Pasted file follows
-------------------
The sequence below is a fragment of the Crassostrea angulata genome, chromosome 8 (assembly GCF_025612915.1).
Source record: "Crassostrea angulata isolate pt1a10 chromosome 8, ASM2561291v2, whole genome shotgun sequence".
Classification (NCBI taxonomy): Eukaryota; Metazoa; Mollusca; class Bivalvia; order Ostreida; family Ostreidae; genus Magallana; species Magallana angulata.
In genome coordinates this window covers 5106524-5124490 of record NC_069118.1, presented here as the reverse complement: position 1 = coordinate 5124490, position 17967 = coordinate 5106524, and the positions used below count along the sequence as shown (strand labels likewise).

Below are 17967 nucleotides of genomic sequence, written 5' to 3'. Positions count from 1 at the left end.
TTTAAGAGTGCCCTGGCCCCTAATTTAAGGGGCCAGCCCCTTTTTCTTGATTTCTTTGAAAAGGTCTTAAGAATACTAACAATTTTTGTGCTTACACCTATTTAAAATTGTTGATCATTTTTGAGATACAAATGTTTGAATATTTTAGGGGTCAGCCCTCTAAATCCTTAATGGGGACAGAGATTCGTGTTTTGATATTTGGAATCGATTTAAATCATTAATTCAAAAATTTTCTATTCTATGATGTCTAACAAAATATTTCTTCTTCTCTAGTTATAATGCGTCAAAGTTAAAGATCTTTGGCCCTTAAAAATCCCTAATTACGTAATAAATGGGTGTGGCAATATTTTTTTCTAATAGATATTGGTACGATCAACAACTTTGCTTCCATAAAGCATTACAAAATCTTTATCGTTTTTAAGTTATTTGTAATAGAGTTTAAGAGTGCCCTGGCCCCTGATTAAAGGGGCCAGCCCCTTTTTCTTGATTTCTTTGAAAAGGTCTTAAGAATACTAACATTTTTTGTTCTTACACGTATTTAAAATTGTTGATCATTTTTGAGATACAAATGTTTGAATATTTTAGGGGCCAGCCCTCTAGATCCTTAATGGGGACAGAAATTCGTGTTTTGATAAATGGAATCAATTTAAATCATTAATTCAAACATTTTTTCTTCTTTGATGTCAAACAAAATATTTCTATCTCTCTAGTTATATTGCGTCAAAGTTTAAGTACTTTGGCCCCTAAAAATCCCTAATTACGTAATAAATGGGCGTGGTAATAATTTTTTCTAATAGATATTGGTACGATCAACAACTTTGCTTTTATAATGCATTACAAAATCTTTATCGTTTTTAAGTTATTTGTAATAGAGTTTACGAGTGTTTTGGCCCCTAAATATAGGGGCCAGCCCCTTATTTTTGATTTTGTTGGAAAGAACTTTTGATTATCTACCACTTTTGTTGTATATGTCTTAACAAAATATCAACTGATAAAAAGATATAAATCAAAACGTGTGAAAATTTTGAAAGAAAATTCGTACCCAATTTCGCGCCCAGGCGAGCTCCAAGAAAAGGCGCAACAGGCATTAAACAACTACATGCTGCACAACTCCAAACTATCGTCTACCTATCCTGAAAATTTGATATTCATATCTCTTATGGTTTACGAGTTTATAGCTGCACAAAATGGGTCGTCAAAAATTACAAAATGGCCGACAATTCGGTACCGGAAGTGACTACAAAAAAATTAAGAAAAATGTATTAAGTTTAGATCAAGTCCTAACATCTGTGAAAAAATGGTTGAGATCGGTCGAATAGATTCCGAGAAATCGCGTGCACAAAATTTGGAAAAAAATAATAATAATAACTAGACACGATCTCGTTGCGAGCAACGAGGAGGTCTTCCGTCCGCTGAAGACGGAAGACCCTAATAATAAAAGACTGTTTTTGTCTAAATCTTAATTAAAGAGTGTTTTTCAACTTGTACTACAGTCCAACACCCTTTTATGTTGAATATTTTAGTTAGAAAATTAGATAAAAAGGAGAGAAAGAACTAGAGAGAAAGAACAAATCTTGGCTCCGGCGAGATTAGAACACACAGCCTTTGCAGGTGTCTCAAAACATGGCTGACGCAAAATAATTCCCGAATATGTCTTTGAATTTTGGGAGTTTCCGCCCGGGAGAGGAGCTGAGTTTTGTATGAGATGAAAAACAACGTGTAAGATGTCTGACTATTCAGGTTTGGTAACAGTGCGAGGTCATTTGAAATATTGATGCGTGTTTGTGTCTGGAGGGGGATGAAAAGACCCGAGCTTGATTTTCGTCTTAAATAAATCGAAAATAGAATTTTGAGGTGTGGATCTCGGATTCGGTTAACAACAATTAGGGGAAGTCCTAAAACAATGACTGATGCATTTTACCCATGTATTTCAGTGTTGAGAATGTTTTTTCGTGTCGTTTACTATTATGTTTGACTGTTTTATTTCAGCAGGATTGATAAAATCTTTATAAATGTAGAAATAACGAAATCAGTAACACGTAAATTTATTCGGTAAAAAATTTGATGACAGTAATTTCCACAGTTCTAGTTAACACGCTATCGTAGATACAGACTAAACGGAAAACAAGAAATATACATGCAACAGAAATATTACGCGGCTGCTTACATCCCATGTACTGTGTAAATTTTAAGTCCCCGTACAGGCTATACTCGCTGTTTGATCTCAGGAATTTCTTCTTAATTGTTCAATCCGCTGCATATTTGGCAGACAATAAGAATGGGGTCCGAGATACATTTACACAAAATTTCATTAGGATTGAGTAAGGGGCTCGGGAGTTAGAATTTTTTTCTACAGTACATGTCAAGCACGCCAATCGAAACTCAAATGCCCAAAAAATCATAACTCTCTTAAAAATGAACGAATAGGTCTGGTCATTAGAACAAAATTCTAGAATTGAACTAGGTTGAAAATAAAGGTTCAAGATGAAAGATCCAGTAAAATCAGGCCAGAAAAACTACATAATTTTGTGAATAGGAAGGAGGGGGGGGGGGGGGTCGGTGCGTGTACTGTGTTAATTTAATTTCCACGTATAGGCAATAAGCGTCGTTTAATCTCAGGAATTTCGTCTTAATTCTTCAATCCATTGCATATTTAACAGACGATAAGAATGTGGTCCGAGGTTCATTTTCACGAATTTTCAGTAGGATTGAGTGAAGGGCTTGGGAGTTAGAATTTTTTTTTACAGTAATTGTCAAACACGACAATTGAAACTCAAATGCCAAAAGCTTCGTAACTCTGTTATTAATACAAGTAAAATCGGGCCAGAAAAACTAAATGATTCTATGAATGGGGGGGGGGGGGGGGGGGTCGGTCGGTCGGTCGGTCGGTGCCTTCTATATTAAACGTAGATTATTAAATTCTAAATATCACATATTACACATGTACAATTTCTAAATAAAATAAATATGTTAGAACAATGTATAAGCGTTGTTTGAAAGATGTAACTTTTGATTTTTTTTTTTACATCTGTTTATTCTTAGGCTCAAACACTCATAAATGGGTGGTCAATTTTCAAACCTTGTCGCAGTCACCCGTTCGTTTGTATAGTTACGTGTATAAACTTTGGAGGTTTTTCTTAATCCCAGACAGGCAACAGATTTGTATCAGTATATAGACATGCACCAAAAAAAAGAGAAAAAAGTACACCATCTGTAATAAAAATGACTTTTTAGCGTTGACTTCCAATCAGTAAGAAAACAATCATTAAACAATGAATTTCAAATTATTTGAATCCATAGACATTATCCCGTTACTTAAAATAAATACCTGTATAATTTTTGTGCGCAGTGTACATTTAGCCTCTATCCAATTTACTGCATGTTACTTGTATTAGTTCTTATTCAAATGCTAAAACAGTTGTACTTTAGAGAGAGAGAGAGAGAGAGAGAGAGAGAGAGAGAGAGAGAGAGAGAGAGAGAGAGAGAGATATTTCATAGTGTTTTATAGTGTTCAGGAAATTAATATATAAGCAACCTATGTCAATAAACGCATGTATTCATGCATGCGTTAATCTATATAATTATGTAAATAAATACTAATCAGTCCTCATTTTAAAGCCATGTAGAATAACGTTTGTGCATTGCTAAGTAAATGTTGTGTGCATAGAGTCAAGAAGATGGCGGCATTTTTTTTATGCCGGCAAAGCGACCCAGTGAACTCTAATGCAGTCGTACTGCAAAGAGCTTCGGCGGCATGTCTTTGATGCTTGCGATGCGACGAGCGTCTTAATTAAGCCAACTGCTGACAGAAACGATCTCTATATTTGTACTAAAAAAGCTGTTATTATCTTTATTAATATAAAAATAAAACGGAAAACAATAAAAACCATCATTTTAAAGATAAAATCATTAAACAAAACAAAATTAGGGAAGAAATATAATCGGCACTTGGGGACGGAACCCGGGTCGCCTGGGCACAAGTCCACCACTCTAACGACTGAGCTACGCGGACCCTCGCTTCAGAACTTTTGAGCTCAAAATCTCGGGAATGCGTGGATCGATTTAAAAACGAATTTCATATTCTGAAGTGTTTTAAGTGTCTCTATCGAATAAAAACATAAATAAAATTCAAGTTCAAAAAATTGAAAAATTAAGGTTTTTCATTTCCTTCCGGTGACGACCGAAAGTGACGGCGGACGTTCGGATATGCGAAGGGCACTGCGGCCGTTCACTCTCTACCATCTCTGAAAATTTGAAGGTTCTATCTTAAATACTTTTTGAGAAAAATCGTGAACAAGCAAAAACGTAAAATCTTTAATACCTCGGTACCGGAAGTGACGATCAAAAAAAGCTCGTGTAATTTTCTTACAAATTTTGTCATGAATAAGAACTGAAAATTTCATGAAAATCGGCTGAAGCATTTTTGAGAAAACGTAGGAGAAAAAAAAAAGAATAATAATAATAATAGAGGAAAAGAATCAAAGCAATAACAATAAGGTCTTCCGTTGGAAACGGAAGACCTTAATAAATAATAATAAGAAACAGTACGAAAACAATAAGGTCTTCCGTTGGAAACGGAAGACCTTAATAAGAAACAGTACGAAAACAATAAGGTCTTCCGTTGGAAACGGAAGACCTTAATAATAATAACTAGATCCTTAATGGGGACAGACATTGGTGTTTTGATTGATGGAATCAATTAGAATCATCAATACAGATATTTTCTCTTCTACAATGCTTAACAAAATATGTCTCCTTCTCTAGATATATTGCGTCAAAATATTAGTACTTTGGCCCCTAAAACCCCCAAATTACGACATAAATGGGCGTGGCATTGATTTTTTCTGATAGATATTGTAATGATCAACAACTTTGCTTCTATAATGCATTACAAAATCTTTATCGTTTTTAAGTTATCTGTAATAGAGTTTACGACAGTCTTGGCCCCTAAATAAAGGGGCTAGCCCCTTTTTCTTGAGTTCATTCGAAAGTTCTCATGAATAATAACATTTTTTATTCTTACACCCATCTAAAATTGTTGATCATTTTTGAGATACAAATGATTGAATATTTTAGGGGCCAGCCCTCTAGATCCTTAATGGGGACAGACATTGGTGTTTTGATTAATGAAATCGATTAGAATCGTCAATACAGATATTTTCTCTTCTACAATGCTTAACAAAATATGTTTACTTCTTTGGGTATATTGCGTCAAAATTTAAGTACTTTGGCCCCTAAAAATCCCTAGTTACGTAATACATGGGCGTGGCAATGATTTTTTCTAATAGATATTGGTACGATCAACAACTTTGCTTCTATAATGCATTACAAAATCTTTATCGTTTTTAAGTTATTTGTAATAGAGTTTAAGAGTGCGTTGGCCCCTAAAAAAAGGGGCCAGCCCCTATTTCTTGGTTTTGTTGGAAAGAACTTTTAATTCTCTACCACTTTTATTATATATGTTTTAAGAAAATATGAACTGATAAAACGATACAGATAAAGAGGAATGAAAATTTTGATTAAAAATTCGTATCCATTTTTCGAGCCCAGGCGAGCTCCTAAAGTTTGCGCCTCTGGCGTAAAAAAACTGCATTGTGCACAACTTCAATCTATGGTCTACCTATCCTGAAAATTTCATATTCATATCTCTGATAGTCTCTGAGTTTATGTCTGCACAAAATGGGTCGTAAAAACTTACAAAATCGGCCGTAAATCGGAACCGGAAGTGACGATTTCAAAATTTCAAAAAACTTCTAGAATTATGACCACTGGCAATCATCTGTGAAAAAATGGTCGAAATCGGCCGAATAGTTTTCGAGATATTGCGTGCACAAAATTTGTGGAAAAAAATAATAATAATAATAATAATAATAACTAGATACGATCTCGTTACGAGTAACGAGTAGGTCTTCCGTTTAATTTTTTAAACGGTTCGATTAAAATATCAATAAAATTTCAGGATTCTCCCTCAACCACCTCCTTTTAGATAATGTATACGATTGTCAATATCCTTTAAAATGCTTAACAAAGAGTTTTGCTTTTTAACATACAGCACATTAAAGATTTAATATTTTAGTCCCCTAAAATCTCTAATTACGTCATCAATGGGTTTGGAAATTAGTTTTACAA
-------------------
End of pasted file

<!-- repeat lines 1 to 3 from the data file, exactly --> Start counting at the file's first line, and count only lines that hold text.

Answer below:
The sequence below is a fragment of the Crassostrea angulata genome, chromosome 8 (assembly GCF_025612915.1).
Source record: "Crassostrea angulata isolate pt1a10 chromosome 8, ASM2561291v2, whole genome shotgun sequence".
Classification (NCBI taxonomy): Eukaryota; Metazoa; Mollusca; class Bivalvia; order Ostreida; family Ostreidae; genus Magallana; species Magallana angulata.